Damage can also be attributed to recreational activities. Particularly 4 wheel driving and trail biking, which can badly damage otherwise healthy pikao stands. These activities also exacerbate erosion problems by damaging the structural integrity of the dunes and pikaos ability to trap sand by damaging the plant. Bonfires, barbecues and cigarette stubs all pose a fire risk that threaten pikao stands and people not restricting themselves to walkways causes erosion problems that threaten to bury or expose and desiccate pikao plants.


  1. Pickart A. J. and Saywer J. (1998). Ecology and restoration of Northern California Coastal dunes. California Native Plant Society. 152p.
  2. Huiskes 1979 cited by Pickart A. J. and Saywer J. (1998). Ecology and restoration of Northern California Coastal dunes. California Native Plant Society. 152p.
  3. Bergin, D. O., FitzSimons, P., Freeman, C., Herbert, J. W. and Kesby, N. A. (1997). Managment of Marram Grass in the Resoration of Indigenous Coastal Dune Vegetation in Australia and New Zealand. Paper accepted for The Pacific Coasts and Parks Conference, 7-11 Sept. Christchurch, New Zealand.
  4. Kerby 1986 cited by Bergin, D. O., FitzSimons, P., Freeman, C., Herbert, J. W. and Kesby, N. A. (1997). Managment of Marram Grass in the Resoration of Indigenous Coastal Dune Vegetation in Australia and New Zealand. Paper accepted for The Pacific Coasts and Parks Conference, 7-11 Sept. Christchurch, New Zealand.
  5. Jul. A.. Hilton, M. and Henderson, R. (1999). Patterns and Processes of Marram Invasion Mason Bay, Stewart Island and Recommendations for Marram Management. Department of Geography, University of Otago, Dunedin.
  6. DoC (1995). The interaction between Marram and Pingao on Sand Dunes. Completion of Permanent Plot Studies. Science for Conservation, 3. Department of Conservation.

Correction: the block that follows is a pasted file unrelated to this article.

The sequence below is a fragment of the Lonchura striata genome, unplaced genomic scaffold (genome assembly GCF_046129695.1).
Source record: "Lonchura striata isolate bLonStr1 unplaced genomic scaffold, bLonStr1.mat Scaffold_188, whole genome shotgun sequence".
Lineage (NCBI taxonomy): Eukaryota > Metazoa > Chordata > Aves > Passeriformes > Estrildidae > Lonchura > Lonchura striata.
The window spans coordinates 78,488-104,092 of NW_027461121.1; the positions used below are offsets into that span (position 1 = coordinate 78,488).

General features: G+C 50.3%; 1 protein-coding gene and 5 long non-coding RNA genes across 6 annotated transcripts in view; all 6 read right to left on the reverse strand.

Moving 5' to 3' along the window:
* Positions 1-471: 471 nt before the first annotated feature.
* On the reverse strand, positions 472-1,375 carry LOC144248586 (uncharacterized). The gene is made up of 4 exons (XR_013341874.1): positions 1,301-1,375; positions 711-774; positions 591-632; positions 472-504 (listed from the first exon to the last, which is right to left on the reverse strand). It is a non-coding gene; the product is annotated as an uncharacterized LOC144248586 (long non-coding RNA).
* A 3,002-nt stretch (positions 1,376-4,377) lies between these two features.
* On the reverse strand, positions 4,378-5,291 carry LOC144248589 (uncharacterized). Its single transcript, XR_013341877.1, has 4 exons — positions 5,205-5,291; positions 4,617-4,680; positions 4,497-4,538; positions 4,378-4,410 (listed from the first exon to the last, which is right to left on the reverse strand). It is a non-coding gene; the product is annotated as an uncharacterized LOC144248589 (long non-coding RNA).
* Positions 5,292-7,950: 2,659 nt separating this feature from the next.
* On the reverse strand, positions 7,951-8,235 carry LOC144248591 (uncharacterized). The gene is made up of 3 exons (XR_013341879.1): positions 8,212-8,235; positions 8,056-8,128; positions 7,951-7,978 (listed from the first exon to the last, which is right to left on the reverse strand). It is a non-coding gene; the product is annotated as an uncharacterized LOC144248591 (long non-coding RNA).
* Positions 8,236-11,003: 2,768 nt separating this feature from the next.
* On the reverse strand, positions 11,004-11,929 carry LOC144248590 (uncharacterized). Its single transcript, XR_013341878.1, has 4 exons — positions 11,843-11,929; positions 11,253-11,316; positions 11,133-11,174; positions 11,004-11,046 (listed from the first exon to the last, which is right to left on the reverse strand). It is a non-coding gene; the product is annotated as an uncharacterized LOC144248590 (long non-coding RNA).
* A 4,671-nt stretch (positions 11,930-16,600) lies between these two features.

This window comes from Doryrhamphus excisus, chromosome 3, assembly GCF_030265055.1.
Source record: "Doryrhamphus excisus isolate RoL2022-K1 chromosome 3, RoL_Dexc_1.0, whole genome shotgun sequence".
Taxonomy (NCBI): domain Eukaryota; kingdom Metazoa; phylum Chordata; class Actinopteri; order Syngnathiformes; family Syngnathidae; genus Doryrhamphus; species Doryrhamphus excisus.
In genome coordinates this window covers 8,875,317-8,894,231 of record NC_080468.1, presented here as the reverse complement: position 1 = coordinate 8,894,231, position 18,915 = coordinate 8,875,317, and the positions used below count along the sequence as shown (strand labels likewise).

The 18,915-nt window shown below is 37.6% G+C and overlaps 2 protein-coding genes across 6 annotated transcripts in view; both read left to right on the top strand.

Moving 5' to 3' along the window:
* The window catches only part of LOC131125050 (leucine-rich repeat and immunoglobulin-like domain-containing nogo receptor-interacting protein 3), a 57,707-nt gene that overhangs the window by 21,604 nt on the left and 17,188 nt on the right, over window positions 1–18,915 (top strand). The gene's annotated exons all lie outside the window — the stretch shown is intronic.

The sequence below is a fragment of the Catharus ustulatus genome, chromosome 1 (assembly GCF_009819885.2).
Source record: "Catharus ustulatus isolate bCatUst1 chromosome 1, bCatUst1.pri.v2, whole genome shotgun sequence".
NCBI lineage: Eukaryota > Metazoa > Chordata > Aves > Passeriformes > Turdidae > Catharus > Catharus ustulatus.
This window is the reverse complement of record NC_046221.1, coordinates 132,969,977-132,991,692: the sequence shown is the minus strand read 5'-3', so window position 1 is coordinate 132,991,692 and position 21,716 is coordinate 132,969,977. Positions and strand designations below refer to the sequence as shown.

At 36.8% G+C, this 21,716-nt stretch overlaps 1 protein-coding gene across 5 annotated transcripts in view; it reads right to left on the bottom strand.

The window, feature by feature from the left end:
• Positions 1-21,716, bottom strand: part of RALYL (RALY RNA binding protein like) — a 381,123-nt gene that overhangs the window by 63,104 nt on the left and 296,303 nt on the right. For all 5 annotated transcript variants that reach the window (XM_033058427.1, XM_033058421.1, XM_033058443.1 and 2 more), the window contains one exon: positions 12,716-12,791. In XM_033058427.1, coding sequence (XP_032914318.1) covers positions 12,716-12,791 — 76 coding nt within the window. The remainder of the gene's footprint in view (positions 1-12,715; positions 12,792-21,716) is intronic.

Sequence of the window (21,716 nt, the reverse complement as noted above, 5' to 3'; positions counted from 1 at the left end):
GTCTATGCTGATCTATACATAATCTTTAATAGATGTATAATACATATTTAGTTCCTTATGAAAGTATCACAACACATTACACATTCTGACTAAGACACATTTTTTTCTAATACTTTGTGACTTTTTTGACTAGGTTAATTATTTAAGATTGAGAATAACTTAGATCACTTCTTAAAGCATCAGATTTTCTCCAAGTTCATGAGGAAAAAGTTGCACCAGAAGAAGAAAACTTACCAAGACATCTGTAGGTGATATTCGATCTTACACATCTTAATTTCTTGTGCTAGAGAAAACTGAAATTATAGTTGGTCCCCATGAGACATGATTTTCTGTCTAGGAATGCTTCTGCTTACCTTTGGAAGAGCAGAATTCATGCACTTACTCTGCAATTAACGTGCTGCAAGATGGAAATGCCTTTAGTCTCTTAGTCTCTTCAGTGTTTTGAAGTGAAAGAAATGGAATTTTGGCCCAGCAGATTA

7. DoC (1992). Pingao Recovery Plan. Otago Conservancy 1993-1998. Department of Conservation, Dunedin.
  8. Timmins. S. M. and MacKenzie I. W. (1995). Weeds in New Zealand Protected Natural Areas Database. Department of Conservation Technical Series No. 8. Department of Conservation, Wellington.
  9. Esler, A. E. (1970) Manawatu sand dune vegetation. Proceedings of the New Zealand Ecological Society 17, 41-46.
  10. Sykes, M. T. and Wilson, J. B. (1989). The effect of salinity on growth of some New Zealand sand dune species. Acta Botanica Neerlandica, 38(2), 173-182.
  11. DoC (1998a). The impact of weeds on threatened plants. Science and Research Internal Report No. 164. Department of Conservation, Wellington.
  12. DoC (1997). Ecology and management of invasive weeds. Conservation sciences Publication No. 7. Department of Conservation, Wellington.
  13. DoC (1998b). Department of Conservation Strategic Plan for Managing Invasive Weeds. Department of Conservation, Wellington.
  14. Pickart, A. J. (1997). Control of European Beachgrass (Ammophila arenaria) on the West Coast of the United States. California Exotic Pest Plant Council Symposium 1997.
  15. Hilton, M. (2000). Marram Control in Southern New Zealand. Paper presented at the Coastal Dune Vegetation Network conference, Brighton, Christchurch, New Zealand.
  16. Moore, L. B. and Adams, N. M. (1963). Plants of the New Zealand Coast. Paul's Arcade, Hamilton and Auckland.
  17. Bergin, D. O. and Herbert, J. W. (1994). Resoration of native plant communities on sand dunes in New Zealand. Paper for the Forth Annual New South Wales Coastal Management Conference, 18-20 Oct, Gosford, Australia.
  18. D. Nelson (pers. comm.). Department of Conservation, Coastal Otago Area Office, Dunedin.
  19. Gadgil, R. L., Sandberg, A. M. and Lowe, A. T. (1999). Two seedling rooting media and subsequent growth of a N-fixing plants in a New Zealand coastal sand-dune environment. New Zealand Journal of Forestry Science, 29(2), 195-202.
  20. Thomas, M. G. (1944). A Pakeha's recollections. The reminicences of Murray Gladstone Thomas. Extracts relating to early Dunedin. Eccles, A. (ed). A. H. & A. W. Reed.
  21. Bergin, D.O. and Herbert, J. W. (1998). Pingao on Coastal sand dunes. Guidelines for seed collection, propagation and establishment. CDVN Technical Bulletin No. 1. Forest Research Institute, Rotorua.
  22. Courtney, S. P. (1983). Aspects of the ecology of Desmochoenus spiralis (A. Rich.) Hook. f. Unpublished MSc Thesis. University of Canterbury, New Zealand.
  23. P.Pope (pers. comm.) Reserves Officer, Dunedin City Council, Dunedin, New Zealand.
  24. FRI (1988). Animal Repellents for tree seedlings. What's new in Forest Research. No. 162. New Zealand Forest Research Institute.